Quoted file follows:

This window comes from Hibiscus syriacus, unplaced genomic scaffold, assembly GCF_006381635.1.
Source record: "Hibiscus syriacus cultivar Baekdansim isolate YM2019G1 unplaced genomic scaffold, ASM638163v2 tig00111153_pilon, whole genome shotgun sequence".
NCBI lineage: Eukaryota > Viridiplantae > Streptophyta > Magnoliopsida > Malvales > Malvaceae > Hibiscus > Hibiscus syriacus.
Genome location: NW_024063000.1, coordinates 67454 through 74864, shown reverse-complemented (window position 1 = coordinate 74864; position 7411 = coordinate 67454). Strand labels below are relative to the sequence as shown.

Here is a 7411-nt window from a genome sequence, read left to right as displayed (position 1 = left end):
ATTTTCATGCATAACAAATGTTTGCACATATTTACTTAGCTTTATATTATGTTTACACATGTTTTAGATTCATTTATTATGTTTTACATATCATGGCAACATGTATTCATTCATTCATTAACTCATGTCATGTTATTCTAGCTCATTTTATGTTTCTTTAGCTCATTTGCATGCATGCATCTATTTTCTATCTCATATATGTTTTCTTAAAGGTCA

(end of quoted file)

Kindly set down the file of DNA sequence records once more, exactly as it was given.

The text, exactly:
This window comes from Hibiscus syriacus, unplaced genomic scaffold, assembly GCF_006381635.1.
Source record: "Hibiscus syriacus cultivar Baekdansim isolate YM2019G1 unplaced genomic scaffold, ASM638163v2 tig00111153_pilon, whole genome shotgun sequence".
NCBI lineage: Eukaryota > Viridiplantae > Streptophyta > Magnoliopsida > Malvales > Malvaceae > Hibiscus > Hibiscus syriacus.
Genome location: NW_024063000.1, coordinates 67454 through 74864, shown reverse-complemented (window position 1 = coordinate 74864; position 7411 = coordinate 67454). Strand labels below are relative to the sequence as shown.

Here is a 7411-nt window from a genome sequence, read left to right as displayed (position 1 = left end):
ATTTTCATGCATAACAAATGTTTGCACATATTTACTTAGCTTTATATTATGTTTACACATGTTTTAGATTCATTTATTATGTTTTACATATCATGGCAACATGTATTCATTCATTCATTAACTCATGTCATGTTATTCTAGCTCATTTTATGTTTCTTTAGCTCATTTGCATGCATGCATCTATTTTCTATCTCATATATGTTTTCTTAAAGGTCA